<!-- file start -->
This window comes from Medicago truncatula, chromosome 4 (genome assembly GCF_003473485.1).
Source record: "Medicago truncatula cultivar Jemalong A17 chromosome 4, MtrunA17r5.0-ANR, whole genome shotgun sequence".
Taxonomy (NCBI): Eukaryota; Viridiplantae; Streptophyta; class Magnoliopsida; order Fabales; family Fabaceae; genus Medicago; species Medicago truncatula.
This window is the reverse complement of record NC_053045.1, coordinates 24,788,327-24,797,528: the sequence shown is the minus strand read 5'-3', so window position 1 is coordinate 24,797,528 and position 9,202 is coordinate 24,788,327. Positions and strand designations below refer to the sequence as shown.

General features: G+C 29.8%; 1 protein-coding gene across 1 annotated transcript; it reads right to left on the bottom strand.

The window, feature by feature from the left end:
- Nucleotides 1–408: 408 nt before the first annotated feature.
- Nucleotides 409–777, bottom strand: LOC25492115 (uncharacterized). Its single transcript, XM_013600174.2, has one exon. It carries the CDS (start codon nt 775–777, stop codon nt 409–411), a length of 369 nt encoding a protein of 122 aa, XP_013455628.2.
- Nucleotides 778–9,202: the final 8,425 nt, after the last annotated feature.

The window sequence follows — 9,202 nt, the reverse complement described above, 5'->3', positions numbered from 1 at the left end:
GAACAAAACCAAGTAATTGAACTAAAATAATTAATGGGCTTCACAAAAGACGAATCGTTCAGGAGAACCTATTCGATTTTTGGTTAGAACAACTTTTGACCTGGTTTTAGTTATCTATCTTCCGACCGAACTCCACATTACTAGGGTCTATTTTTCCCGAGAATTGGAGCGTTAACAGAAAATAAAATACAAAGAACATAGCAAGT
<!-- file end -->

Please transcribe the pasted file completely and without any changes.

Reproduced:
This window comes from Medicago truncatula, chromosome 4 (genome assembly GCF_003473485.1).
Source record: "Medicago truncatula cultivar Jemalong A17 chromosome 4, MtrunA17r5.0-ANR, whole genome shotgun sequence".
Taxonomy (NCBI): Eukaryota; Viridiplantae; Streptophyta; class Magnoliopsida; order Fabales; family Fabaceae; genus Medicago; species Medicago truncatula.
This window is the reverse complement of record NC_053045.1, coordinates 24,788,327-24,797,528: the sequence shown is the minus strand read 5'-3', so window position 1 is coordinate 24,797,528 and position 9,202 is coordinate 24,788,327. Positions and strand designations below refer to the sequence as shown.

General features: G+C 29.8%; 1 protein-coding gene across 1 annotated transcript; it reads right to left on the bottom strand.

The window, feature by feature from the left end:
- Nucleotides 1–408: 408 nt before the first annotated feature.
- Nucleotides 409–777, bottom strand: LOC25492115 (uncharacterized). Its single transcript, XM_013600174.2, has one exon. It carries the CDS (start codon nt 775–777, stop codon nt 409–411), a length of 369 nt encoding a protein of 122 aa, XP_013455628.2.
- Nucleotides 778–9,202: the final 8,425 nt, after the last annotated feature.

The window sequence follows — 9,202 nt, the reverse complement described above, 5'->3', positions numbered from 1 at the left end:
GAACAAAACCAAGTAATTGAACTAAAATAATTAATGGGCTTCACAAAAGACGAATCGTTCAGGAGAACCTATTCGATTTTTGGTTAGAACAACTTTTGACCTGGTTTTAGTTATCTATCTTCCGACCGAACTCCACATTACTAGGGTCTATTTTTCCCGAGAATTGGAGCGTTAACAGAAAATAAAATACAAAGAACATAGCAAGT